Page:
By Dr. Michael J.K. Bokor
Tuesday, October 2, 2012
At long last, political maturity has triumphed over parochialism and 45 constituencies created by the EC will have legal backing.
The NPP followers may be chafing for losing the gamble, but they have themselves to blame for not allowing common sense and good conscience to guide their political manouevres. If the EC could add 30 constituencies to the lot under Kufuor, why should it be prevented from exercising that same legitimate constitutional mandate this time?
Doubtless, there would have been no controversy at all about the creation of the 45 constituencies had the NPP members been circumspect in pursuing their partisan parochial political agenda. But they weren’t, apparently because they thought they had had their conscience seared as if with hot iron and felt too full of themselves as people wielding a political clout to smash the EC’s efforts into nothingness.
Had they been politically mature enough to know that by creating 30 constituencies before the 2008 elections when Kufuor was in power, the EC had already set a precedent to follow, they wouldn’t have gone on this wild goose chase to waste everybody’s time for nearly two months—which even worsens the very time-factor they had sought to use as a justification for opposing the EC’s moves.
Of course, the creation of constituencies has been the preserve of the EC in all these years. One, therefore, wonders why the attempt to create the 45 constituencies should provoke so much anger and vitriol among the NPP and its sympathizers in many segments of the Ghanaian society, including so-called NGOs and the clergy, not to mention the TUC.
The NPP’s only reason for opposing the EC’s move was what it called “bad timing,” implying that the constituencies were being created at a time too close to the December elections and that it won’t have enough time to do groundwork and be ready for the elections in those constituencies. The party claimed that it couldn’t be able to put in place the structures needed for electing parliamentary Candidates, given the short duration.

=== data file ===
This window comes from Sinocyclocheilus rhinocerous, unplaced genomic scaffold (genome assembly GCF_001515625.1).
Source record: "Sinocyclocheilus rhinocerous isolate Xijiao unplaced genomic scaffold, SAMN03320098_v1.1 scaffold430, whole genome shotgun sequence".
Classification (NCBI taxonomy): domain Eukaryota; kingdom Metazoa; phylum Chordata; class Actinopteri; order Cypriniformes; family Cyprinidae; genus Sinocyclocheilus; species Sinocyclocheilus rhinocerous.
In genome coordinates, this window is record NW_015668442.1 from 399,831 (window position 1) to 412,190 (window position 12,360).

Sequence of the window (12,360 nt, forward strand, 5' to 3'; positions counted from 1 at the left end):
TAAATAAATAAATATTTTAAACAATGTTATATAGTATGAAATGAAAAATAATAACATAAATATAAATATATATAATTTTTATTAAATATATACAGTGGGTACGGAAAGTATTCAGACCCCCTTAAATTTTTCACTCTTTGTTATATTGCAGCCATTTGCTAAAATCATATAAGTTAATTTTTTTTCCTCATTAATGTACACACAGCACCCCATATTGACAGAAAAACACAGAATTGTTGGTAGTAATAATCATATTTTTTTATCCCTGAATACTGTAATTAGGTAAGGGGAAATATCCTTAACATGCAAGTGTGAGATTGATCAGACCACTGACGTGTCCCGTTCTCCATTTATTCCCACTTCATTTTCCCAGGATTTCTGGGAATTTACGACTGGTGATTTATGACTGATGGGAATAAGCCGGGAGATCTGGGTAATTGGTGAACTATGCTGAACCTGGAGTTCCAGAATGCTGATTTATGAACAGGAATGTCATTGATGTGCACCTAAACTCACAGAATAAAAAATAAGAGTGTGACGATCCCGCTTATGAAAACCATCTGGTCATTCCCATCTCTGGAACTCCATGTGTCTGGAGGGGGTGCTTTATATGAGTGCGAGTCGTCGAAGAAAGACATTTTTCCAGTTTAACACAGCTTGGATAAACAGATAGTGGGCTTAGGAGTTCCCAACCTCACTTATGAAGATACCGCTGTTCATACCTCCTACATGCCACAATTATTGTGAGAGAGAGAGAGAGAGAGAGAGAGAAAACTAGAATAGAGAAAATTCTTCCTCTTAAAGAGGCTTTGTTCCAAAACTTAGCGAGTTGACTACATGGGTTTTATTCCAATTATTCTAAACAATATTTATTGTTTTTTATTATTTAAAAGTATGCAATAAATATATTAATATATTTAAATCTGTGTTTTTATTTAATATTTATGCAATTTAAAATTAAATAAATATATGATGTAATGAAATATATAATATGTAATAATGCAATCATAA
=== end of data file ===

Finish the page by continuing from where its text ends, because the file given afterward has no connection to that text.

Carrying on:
On a larger level, the NPP was quick to suggest that the EC was in collusion with the government to use these new constituencies as a springboard for rigging the elections in favour of the incumbent. So, everything must be done to thwart that effort; hence, the party’s unbending opposition to the EC’s moves, which all took ridiculous turns in Parliamentary proceedings that saw the initial Constitutional Instrument 73 metamorphose into 78 only to be faulted by the Parliamentary Subsidiary Committee on Legislation and slated for rejection.
The Committee finally laid the report on Friday and recommended the annulment of the C.I. 78, which is to give legal backing to the creation of some 45 new constituencies. Unfortunately for these nay-sayers, their hopes have been dashed and the Representation of the People (Parliamentary Constituencies) Instrument 2012 (C.I. 78) will mature by Wednesday, thanks to the majority decision of 81 to 56 to support the EC’s efforts.
Now that their intransigence has whittled away nearly two months, what do these NPP members think they can do now to be ready for the elections in those constituencies? A fool’s errand being run with this “populist nonsense” just as they are doing with their promise of a free senior high school education?